For pain that is caused by Osteoarthritis, heat from a heating pad, or hot water bottle can also help considerably. Taking over the counter NSAIDs will help reduce both pain and swelling around the knee. Common NSAIDS that you can purchase at the pharmacy or supermarket are Ibuprofen and Naproxen. In addition, massage and capsaicin creams can also alleviate knee pain.
Also consider changing your exercise routine, and engage in lower impact activities, such as swimming, aqua-aerobics, aqua-jogging, or bike riding. These activities can help build up the muscles around the knee, hips and ankles, while lowering the overall negative impact on the knee joints.
There are several things that help prevent pain in the knees while squatting. The most important thing is form. Whether squatting as part of an exercise program, or squatting to sit, or to pick something off the floor, it is essential to always use proper form. When squatting, the leg muscles should be doing the work, not the back.
Your feet should be shoulder width apart and heels should be on the floor. When squatting and raising back up, tuck in your pelvis, and keep your back straight, not curved downward. Your feet should always remain flat on the floor. This will ensure that your weight is evenly distributed and your legs are doing the work, not your back.
It’s also very important to build up the muscles in the leg that support the knee. Starting an exercise program that includes some strength training for the quadriceps and hamstrings will help prevent future injury and knee pain while squatting. As with any exercise program, it is imperative to stretch before engaging, even if you are doing low impact exercises, such as walking or swimming.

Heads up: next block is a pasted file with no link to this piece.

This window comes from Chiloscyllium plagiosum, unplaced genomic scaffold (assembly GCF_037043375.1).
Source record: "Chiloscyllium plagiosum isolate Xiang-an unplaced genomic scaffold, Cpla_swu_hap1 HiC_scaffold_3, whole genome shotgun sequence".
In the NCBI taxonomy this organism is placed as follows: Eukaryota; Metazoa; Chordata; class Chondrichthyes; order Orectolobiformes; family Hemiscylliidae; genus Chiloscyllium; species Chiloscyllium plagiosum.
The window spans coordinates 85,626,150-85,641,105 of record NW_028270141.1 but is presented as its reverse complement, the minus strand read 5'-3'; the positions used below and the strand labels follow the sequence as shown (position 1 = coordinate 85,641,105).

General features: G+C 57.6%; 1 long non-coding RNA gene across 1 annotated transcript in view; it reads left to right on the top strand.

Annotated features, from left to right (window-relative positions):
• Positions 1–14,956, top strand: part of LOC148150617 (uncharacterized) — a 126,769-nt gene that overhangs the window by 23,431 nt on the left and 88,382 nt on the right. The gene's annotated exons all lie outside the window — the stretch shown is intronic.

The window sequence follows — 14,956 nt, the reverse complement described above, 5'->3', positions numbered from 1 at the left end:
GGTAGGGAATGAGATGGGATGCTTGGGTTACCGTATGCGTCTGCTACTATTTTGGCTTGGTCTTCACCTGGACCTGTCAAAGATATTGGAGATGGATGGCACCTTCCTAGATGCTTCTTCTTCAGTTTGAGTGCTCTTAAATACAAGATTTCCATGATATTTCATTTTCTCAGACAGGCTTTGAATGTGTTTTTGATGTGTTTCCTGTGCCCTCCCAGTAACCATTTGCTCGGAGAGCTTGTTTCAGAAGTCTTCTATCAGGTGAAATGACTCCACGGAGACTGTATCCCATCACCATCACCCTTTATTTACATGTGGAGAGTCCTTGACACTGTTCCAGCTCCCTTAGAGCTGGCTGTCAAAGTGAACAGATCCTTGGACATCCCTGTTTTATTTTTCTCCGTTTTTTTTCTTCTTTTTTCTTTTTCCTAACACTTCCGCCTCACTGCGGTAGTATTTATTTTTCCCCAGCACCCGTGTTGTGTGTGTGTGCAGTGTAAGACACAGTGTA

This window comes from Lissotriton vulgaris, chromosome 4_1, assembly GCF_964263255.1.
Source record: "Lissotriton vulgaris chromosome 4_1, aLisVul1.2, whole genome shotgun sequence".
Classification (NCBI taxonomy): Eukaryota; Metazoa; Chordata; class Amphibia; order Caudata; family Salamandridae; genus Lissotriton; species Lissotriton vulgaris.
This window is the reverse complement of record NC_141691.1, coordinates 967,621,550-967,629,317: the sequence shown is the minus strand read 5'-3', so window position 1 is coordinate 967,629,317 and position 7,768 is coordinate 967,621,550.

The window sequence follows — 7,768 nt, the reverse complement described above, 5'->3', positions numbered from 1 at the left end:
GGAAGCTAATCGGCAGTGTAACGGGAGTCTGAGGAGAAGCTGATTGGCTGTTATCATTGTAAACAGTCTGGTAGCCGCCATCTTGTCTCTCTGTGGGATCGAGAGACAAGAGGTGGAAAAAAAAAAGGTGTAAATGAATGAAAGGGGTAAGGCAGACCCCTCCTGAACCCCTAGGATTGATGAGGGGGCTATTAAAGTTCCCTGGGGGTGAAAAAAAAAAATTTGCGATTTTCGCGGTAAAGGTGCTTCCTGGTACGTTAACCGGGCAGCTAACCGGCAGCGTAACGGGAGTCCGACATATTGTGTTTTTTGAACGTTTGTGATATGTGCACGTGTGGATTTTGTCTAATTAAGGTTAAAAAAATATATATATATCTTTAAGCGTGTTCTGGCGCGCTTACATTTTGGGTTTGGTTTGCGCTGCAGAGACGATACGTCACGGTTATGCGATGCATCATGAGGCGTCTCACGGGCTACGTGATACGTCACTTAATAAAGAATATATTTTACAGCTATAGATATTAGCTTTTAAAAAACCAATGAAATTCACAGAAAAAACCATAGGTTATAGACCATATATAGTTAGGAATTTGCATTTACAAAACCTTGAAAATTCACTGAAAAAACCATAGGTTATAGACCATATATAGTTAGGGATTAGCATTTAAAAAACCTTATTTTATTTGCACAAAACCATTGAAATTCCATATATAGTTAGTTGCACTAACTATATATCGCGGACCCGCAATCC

Finally, it’s also important to maintain a healthy weight and engage in some form of regular exercise.
Squats for Bad Knees ?
Strengthening the muscles around the knees is the best defense against continued knee pain, so finding a way to modify traditional exercises to reduce the overall impact on the knee is important. For those who want to continue a daily exercise program that includes squats, the best way to reduce pressure on the knees is to use a modified squat using a stability ball.
It’s very simple. Place the ball between the wall and your mid-back. Your feet should be shoulder width apart and flat to the floor. Begin the squat and press your back against the stability ball to help reduce the stress on the knees while doing the squat. Keep your feet flat on the floor while completing the squat. Use the same pressure against the ball when standing up from the squat position.
Using this modified form of squat will help build up the muscles around the knee while reducing the overall impact on the knee itself.
Squatting is a common practice, in exercise and in daily life. If pain in the knees becomes problematic, always ensure that you are using proper form. Use RICE techniques to manage pain, and engage is some low impact exercise to help strengthen your muscles without overly impacting your knees. As always, if pain persists or becomes worse, always see your doctor.